Shortly after the fortieth anniversary of its hijacking hippie culture to promote a carbonated beverage, Coca-Cola launched a new campaign designed to sort-of-literally buy the world a Coke. Thanks to smartphones, Google and a series of specially designed and strategically deployed vending machines, Coca-Cola enthusiasts in select world locations would be able to purchase a can of the stuff and gift it to a foreign stranger at the chosen destination. Each gift could be accompanied by a message, and the special vending machines were engineered to record the surprised reaction of the recipients, as well as deliver a message of thanks in return. As the promotional video for the campaign solemnly concluded:
Today’s technology allows us to make good on a promise Coca-Cola made over 40 years ago, and lets users ‘Buy the World a Coke’ from the palm of their hand.If the original hilltop ad was the multinational appropriating counterculture, this new one is the multinational posing as world superpower with global strike capability, its drone soda dispensers able to hit their target with pinpoint accuracy at the speed at which the internet thinks. Google was the ideal partner for such a project, as its fanatical dedication to superimposing layers upon layers of maps over every last inhabited inch of the planet matches perfectly Coca-Cola’s famous desire and capacity to reach the most remote corners of the world.
At the same time as this gimmick was being promoted amongst the relatively select few (Project Re: Brief wasn’t paired with any major media campaign), Coca-Cola Oceania was busy pursuing another kind of personal association with the company’s iconic product. Its Share a Coke campaign announced itself via the appearance on store shelves of cans and bottles of Coke imprinted with a range of common names. The genius of it is that you knew from the start what it was about, and even if you didn’t, if you happened to have a child of a certain age (shall we say: somewhat lower than the company’s stated young adult target) they would soon let you know: it made the world’s most common, most rigidly mass produced, most identical-to-itself product on Earth suddenly exciting and unique. You almost had to applaud the cynicism of the operation: how it manipulated the base human instinct, as old as language, to perceive magical, shamanic qualities in the sounds or symbols that people use to mean you.
In Australia the campaign reportedly resulted in a 4% increase in sales, making it an extraordinary success. But it was a parody of society, on those grocery store shelves: a statistical construct generated from a table of the 150 most common names in the birth register, as false and hollow as the idea that there could be a meaningful connection between the product and its customers. Coca-Cola would have us believe that people took the concept further than the immediate impulse to buy and consume, attaching great emotional significance to randomly encountering one’s name, or that of a relative or friend, whilst grocery shopping. Even using a bottle of Coke to declare one’s undying love. (Shaun and Laura, if you really exist: I wish you every happiness.)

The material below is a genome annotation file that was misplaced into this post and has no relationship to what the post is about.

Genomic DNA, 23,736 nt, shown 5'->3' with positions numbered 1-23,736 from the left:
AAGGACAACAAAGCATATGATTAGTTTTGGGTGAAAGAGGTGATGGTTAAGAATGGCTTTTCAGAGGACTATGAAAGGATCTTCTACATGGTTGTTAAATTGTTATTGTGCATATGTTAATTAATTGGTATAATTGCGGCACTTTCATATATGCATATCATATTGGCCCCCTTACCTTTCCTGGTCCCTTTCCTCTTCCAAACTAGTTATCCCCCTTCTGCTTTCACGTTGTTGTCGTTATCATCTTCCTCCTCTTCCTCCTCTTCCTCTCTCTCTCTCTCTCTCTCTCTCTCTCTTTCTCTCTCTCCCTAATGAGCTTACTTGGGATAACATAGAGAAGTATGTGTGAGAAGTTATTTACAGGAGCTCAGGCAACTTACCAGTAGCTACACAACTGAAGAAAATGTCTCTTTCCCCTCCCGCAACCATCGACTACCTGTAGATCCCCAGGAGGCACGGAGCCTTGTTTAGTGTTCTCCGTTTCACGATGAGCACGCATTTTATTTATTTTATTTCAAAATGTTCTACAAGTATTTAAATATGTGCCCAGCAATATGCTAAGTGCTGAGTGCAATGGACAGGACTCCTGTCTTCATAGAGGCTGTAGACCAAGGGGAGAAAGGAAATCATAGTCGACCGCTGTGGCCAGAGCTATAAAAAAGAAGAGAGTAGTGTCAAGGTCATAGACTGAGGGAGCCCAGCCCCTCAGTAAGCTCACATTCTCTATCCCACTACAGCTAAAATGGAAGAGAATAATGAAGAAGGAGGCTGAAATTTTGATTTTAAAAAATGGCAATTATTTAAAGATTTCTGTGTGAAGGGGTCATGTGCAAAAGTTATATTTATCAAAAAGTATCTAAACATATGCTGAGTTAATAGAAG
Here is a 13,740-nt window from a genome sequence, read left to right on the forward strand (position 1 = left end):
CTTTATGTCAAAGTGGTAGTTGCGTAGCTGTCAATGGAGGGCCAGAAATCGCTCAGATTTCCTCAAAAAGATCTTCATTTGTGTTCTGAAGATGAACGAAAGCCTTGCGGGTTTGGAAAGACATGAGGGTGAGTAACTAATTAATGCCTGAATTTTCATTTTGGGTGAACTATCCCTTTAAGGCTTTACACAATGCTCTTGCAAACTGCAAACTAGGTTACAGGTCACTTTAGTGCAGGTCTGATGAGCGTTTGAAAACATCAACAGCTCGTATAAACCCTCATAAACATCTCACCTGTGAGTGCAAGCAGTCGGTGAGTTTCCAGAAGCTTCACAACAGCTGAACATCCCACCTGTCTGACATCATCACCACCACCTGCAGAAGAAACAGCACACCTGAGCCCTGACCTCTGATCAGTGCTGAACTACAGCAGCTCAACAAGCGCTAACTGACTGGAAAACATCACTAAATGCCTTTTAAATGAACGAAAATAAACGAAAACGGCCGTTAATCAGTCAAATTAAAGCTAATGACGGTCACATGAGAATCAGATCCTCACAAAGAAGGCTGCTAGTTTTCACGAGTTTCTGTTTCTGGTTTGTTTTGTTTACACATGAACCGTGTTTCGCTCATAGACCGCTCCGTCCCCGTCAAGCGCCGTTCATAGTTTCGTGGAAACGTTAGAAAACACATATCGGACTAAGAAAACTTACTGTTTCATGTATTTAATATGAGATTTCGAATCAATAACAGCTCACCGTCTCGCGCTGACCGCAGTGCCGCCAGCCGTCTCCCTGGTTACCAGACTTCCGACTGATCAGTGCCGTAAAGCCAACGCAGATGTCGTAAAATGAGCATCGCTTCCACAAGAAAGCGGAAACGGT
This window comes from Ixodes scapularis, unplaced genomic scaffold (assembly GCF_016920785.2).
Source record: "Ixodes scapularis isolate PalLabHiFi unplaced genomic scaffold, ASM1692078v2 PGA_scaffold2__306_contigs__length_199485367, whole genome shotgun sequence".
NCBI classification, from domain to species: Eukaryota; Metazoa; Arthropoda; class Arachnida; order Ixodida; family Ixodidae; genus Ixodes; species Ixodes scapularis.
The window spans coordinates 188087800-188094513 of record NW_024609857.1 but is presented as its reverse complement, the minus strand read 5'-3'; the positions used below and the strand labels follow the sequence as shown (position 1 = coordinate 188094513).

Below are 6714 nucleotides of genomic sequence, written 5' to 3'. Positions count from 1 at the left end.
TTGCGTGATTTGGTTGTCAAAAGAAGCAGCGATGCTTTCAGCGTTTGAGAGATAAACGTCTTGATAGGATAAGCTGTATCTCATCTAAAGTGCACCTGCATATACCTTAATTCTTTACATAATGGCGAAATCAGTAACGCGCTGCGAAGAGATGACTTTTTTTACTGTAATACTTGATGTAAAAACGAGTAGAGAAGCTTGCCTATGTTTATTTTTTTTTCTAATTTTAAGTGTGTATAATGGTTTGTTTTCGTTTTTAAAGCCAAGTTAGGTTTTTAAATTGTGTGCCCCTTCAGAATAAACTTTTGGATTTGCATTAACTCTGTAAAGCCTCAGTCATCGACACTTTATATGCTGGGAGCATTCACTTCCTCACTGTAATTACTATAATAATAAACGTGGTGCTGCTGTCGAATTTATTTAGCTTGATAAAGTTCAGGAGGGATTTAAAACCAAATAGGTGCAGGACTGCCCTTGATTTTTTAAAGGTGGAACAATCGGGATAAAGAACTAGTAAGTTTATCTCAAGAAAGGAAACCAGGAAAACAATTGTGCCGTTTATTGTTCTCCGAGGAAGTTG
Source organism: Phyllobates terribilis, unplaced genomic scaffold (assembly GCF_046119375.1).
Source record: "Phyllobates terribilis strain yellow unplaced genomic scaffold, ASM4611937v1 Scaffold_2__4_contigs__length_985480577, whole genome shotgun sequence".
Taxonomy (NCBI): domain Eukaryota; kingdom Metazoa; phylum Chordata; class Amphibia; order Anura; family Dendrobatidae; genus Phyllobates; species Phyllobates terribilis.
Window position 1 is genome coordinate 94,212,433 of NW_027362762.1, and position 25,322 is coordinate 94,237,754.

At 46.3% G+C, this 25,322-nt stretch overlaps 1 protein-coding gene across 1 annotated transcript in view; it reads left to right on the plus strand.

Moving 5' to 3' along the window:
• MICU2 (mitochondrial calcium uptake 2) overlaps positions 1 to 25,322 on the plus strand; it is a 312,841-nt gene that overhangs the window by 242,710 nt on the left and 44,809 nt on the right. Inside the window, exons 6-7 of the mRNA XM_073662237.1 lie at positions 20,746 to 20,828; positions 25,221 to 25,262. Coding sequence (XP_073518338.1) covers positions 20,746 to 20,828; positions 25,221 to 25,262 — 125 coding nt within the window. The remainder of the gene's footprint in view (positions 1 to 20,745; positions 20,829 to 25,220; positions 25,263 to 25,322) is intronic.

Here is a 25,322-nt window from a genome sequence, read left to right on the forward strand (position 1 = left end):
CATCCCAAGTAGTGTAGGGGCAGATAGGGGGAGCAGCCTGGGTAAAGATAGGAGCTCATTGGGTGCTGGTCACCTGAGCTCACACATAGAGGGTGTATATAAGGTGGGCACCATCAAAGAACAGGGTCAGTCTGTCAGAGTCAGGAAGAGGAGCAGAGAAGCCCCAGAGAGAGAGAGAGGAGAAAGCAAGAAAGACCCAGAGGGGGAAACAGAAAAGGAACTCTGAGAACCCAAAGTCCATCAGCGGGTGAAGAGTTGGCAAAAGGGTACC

As for the less commonly named, they could order their special bottle online, or – when the campaign migrated to the UK, this year – participate in the special Share a Coke tour and get their name printed on a label on the spot. The choice of names here is larger, but still the company is not quite ready to print any old thing on one of its labels, so if your first name is particularly uncommon you might have to bring proof of identity:
Both our special Share a Coke vending machines and in-store kiosks are pre-populated with thousands of popular names. If our printing machines don’t automatically recognise the name you have requested, you may be asked to show ID to one of our brand ambassadors, such as a driving license, utility bill or passport.Or your name could be Mohammed, in which case it won’t appear on a Coke label in any store in Sweden, in spite of being common enough to qualify, because – and I’m not making this up – the company believes that ‘it is less offensive to not have that name included in the campaign, than having it on a product that is so tightly associated with the United States.’
This also applies if you are requesting a friend’s name, so if you think it might not be in our database, please try to bring along one of these items. If you don’t have ID, in some circumstances we may ask you to select a different name.
One welcomes such absurdities and contradictions: anything to make the plan less smooth, its capture mechanism less efficient. And then there are the glitches. If I use the online app I can print any name I want. I send a virtual Coke to my friend Stalin Johnson.
There is a whiff, the faintest aroma of totalitarianism in the mega-corporation’s desire to pursue such an intimate personal connection with its customer base – a population so large as to virtually encompass everyone – and arbitrarily exclude some undesired or suspicious individuals. So as the world’s single largest merchant of high-fructose corn syrup joins the fight against obesity and type-2 diabetes, I still see a bitterest kind of irony in that other thing. That marketing on a global scale should work so well, so effortlessly, while economics and politics fail. That still now, forty years on, there are people who can utter the phrase ‘I want to buy the world a Coke’ with a straight face, and make more money than the bottom half of all nations.
The progressive promise of a connected world is that we might find new ways to communicate with one another and discover new paths to solidarity and political action on a global scale. In the meantime, we can wave our smartphones in front of a fridge and send a Coke to some guy in Brazil.